Obamacare: Should I get out while I still can? - Page 6Register Today!
- Nov 23, '12 by MunoRNQuote from l3wilsoWe pay into SS and medicaid in order to draw out of it later. Saying that those who use SS and medicare are relying on the government for assistance is like saying I'm relying on my bank for assistance when I pay my bills out of my own bank account.It is not about not being able to ask questions, healthcare for all is what the people wanted. Healthcare for all is not what Obama said he would give us. Free healthcare was talked about in the 90s when Clinton was in office. It did not happen. The people went to their elected officials and asked for free health care. Besides if you want personal freedom, do not ask for assistance from the government, this includes Social Security, Medicare, Medicaid (state), Unemployment, Welfare, etc. These are government programs. Just have the income needed to sustain yourself and your family and you will not have to rely on the government for assistance.
- Nov 23, '12 by MunoRNQuote from l3wilsoER's have always been open to anyone, that's been the problem, it's been the one place where those without insurance can go. At least now they have the opportunity to seek the appropriate level of care (which then costs all of us less for the same care).I agree we will definitely see an increase in minor issues with individuals arriving to the ER for service. Remember to smile, medicare will be paying based on that as well. There is nothing that can be done about it. The abuse of anything free is always present. But, healthcare for all is what people asked for.
I think over time we will see that peeple will not abuse it much, but we will also see those that are not sick seriously will only make themselves sick as we see today.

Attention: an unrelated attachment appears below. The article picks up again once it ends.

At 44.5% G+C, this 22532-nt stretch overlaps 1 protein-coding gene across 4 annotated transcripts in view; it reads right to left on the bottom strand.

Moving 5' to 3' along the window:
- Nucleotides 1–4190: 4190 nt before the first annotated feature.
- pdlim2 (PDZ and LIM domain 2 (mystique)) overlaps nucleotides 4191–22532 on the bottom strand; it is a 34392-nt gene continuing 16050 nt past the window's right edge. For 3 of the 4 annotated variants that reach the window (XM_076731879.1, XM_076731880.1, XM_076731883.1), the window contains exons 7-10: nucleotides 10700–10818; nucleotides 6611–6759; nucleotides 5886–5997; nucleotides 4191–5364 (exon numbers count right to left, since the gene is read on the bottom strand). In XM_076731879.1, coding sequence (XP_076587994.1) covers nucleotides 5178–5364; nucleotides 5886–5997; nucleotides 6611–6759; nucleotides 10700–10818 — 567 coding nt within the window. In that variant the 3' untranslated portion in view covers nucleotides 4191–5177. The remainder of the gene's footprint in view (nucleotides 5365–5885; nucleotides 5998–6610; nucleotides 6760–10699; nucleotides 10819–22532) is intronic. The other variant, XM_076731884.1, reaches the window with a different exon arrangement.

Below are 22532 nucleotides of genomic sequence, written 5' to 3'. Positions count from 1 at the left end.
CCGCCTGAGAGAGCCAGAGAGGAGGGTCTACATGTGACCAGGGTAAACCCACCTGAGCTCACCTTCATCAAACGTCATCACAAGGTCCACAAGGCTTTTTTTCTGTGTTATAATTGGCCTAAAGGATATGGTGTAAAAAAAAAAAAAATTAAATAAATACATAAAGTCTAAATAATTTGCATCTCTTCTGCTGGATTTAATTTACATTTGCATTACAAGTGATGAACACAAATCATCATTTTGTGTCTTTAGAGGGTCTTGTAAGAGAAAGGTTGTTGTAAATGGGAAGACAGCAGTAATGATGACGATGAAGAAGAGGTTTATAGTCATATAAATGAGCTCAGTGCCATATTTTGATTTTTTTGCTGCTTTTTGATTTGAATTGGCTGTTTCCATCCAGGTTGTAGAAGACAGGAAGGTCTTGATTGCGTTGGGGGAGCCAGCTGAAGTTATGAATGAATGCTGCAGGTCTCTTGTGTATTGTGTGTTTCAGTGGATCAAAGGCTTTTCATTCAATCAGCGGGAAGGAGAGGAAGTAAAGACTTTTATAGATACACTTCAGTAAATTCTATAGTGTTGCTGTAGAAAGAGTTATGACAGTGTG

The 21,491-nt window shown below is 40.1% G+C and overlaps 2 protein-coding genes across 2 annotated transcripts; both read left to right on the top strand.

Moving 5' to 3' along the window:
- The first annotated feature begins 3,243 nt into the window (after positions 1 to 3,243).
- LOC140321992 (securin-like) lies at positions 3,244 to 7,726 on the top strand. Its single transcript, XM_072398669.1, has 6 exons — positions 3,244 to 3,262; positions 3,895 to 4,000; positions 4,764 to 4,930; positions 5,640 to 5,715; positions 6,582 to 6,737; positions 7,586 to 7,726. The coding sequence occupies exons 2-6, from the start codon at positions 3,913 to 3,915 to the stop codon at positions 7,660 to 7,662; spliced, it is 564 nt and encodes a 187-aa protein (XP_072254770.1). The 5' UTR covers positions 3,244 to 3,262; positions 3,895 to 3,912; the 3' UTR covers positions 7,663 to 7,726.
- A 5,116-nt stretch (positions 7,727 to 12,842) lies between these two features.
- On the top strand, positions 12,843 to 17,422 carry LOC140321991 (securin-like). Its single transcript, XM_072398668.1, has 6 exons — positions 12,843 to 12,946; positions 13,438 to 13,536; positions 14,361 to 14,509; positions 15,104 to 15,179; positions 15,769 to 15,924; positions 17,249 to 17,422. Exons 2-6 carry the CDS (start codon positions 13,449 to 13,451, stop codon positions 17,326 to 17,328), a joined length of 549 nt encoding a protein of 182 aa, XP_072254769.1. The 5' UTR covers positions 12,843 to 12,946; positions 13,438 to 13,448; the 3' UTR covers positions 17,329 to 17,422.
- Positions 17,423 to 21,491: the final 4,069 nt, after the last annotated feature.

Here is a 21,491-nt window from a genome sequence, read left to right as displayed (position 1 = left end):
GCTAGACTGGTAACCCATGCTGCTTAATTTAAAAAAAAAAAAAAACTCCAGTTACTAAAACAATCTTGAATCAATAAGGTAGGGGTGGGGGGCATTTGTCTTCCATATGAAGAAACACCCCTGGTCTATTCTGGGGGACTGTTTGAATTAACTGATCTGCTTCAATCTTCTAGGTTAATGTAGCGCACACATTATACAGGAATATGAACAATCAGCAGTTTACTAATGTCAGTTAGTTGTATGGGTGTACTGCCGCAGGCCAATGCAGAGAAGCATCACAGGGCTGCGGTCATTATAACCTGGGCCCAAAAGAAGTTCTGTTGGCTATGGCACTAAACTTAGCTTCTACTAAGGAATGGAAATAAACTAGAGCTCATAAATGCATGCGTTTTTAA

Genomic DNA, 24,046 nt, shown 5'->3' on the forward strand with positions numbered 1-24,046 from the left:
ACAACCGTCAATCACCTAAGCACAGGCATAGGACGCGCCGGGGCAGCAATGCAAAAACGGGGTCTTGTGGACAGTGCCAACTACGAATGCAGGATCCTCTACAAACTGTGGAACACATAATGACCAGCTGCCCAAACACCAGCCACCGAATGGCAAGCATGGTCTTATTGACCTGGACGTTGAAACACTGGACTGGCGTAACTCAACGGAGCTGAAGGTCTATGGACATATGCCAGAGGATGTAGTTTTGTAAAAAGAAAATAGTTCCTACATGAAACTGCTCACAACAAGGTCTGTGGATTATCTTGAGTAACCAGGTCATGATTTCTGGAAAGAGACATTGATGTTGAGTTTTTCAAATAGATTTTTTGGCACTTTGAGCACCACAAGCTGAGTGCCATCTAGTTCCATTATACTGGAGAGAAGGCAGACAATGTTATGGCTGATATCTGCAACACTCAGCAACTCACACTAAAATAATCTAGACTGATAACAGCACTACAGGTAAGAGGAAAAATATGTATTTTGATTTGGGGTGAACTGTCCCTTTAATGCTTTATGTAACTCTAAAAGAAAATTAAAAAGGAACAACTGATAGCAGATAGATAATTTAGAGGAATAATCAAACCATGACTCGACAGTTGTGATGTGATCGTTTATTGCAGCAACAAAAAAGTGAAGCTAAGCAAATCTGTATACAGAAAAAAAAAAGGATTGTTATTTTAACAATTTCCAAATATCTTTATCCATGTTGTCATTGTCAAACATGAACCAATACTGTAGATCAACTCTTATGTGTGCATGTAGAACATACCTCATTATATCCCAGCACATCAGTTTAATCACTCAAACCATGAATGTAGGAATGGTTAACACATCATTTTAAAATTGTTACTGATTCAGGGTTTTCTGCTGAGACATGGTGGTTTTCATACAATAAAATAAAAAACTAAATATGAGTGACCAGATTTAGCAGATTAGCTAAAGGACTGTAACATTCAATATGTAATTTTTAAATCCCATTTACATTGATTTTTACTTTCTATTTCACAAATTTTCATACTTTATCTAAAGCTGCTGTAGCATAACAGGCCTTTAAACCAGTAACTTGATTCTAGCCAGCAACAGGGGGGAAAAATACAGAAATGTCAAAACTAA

- Nov 24, '12 by NovaeDeArxRegistered to point this out:
May I kindly note that the user that started the thread has zero posting history outside of this thread. Yellow flag.
He or she posts FUD-filled (Fear, Uncertainty and Doubt) and information-poor or easily-falsifiable replies to reasonable replies. Red flag.
Once challenged, he or she posts a comprehensive list full of bad information, attempting to sour general perception of the PPACA ("Obamacare"). Yellow flag.
When called out on any of this, he or she falls back on the standard "Well I'm allowed my opinion, AREN'T I???", apparently not understanding the difference between opinions ("I don't much care for Alternative Rock music") and facts ("Alternative Rock is a subgenre of Rock and Roll"). You can't state bad facts that you draw conclusions from, have all your facts debunked, then still defend your conclusion as "Just my opinion stop being un-American by disagreeing with me!!!!". That's bloody ridiculous and "Amanda" is arguing in very bad faith using standard PR techniques. MASSIVE red flag.
Based on his or her posting style, falling back on multiple "trenches" of argument ("I'm just asking questions", then "Here's bad facts to support my conclusions", then "Well it's an opinion, you can't argue with an opinion", and then just dragging out the argument until less than 1 percent of readers will stick to the thread long enough to see him or her made to look foolish...) and general lack of ability to commit to a single viewpoint but instead taking a "throw a bunch of stuff at the wall to see what sticks", I strongly suspect that the parent poster is a politically motivated sockpuppet; a paid-PR poster, or similar.
I make a habit of uncovering these people (and have busted a few on other sites just for laughs or because they annoyed the hell out of everyone and were poisoning any attempt at polite discourse), and after a while you get to recognize a "type" that most shills and sockpuppets fit into, and I'm afraid that my alarm bells were going off after reading the first few posts by this bozo.
Sorry guys, but in all probability you're arguing with someone that can't be convinced simply because they're not even arguing about their own beliefs. He or she is just trying to muddy the waters and increase the overall negative perception of the PPACA. I personally suspect funding by various insurers (who are furious about the bill's limitation of how much "administrative cost" can be extracted by them) or some large hospital organizations (who are furious that they're going to have to start being responsible for their quality of care, not just how much they can get away with billing for). They're willing to spend millions to get public sentiment back on their side, as the long-term difference for them is in the billions of dollars (of pure profit, extracted from consumers and patients).